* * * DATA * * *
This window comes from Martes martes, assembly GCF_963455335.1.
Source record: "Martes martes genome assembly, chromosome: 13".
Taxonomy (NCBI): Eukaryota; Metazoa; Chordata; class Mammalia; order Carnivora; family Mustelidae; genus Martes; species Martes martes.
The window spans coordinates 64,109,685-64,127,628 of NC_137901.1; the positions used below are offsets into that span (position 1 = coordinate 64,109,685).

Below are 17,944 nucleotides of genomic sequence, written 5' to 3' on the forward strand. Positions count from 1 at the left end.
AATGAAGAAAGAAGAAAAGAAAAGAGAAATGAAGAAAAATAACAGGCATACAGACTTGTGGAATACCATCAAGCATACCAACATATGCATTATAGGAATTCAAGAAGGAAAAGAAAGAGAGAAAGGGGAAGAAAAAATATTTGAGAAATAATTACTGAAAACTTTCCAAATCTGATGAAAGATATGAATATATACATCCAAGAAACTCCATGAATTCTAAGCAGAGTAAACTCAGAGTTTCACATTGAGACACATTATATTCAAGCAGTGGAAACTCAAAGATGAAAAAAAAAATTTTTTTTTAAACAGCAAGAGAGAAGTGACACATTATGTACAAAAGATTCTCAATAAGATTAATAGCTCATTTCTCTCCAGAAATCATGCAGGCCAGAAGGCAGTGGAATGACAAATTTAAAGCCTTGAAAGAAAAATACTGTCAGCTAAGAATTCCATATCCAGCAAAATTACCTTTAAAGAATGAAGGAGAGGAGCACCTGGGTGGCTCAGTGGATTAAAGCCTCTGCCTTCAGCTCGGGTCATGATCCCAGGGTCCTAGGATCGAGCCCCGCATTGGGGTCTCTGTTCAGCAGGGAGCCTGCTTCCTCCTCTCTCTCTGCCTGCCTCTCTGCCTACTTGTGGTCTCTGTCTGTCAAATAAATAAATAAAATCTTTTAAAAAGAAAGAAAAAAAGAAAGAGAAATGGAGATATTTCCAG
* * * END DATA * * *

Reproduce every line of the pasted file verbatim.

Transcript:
This window comes from Martes martes, assembly GCF_963455335.1.
Source record: "Martes martes genome assembly, chromosome: 13".
Taxonomy (NCBI): Eukaryota; Metazoa; Chordata; class Mammalia; order Carnivora; family Mustelidae; genus Martes; species Martes martes.
The window spans coordinates 64,109,685-64,127,628 of NC_137901.1; the positions used below are offsets into that span (position 1 = coordinate 64,109,685).

Below are 17,944 nucleotides of genomic sequence, written 5' to 3' on the forward strand. Positions count from 1 at the left end.
AATGAAGAAAGAAGAAAAGAAAAGAGAAATGAAGAAAAATAACAGGCATACAGACTTGTGGAATACCATCAAGCATACCAACATATGCATTATAGGAATTCAAGAAGGAAAAGAAAGAGAGAAAGGGGAAGAAAAAATATTTGAGAAATAATTACTGAAAACTTTCCAAATCTGATGAAAGATATGAATATATACATCCAAGAAACTCCATGAATTCTAAGCAGAGTAAACTCAGAGTTTCACATTGAGACACATTATATTCAAGCAGTGGAAACTCAAAGATGAAAAAAAAAATTTTTTTTTAAACAGCAAGAGAGAAGTGACACATTATGTACAAAAGATTCTCAATAAGATTAATAGCTCATTTCTCTCCAGAAATCATGCAGGCCAGAAGGCAGTGGAATGACAAATTTAAAGCCTTGAAAGAAAAATACTGTCAGCTAAGAATTCCATATCCAGCAAAATTACCTTTAAAGAATGAAGGAGAGGAGCACCTGGGTGGCTCAGTGGATTAAAGCCTCTGCCTTCAGCTCGGGTCATGATCCCAGGGTCCTAGGATCGAGCCCCGCATTGGGGTCTCTGTTCAGCAGGGAGCCTGCTTCCTCCTCTCTCTCTGCCTGCCTCTCTGCCTACTTGTGGTCTCTGTCTGTCAAATAAATAAATAAAATCTTTTAAAAAGAAAGAAAAAAAGAAAGAGAAATGGAGATATTTCCAG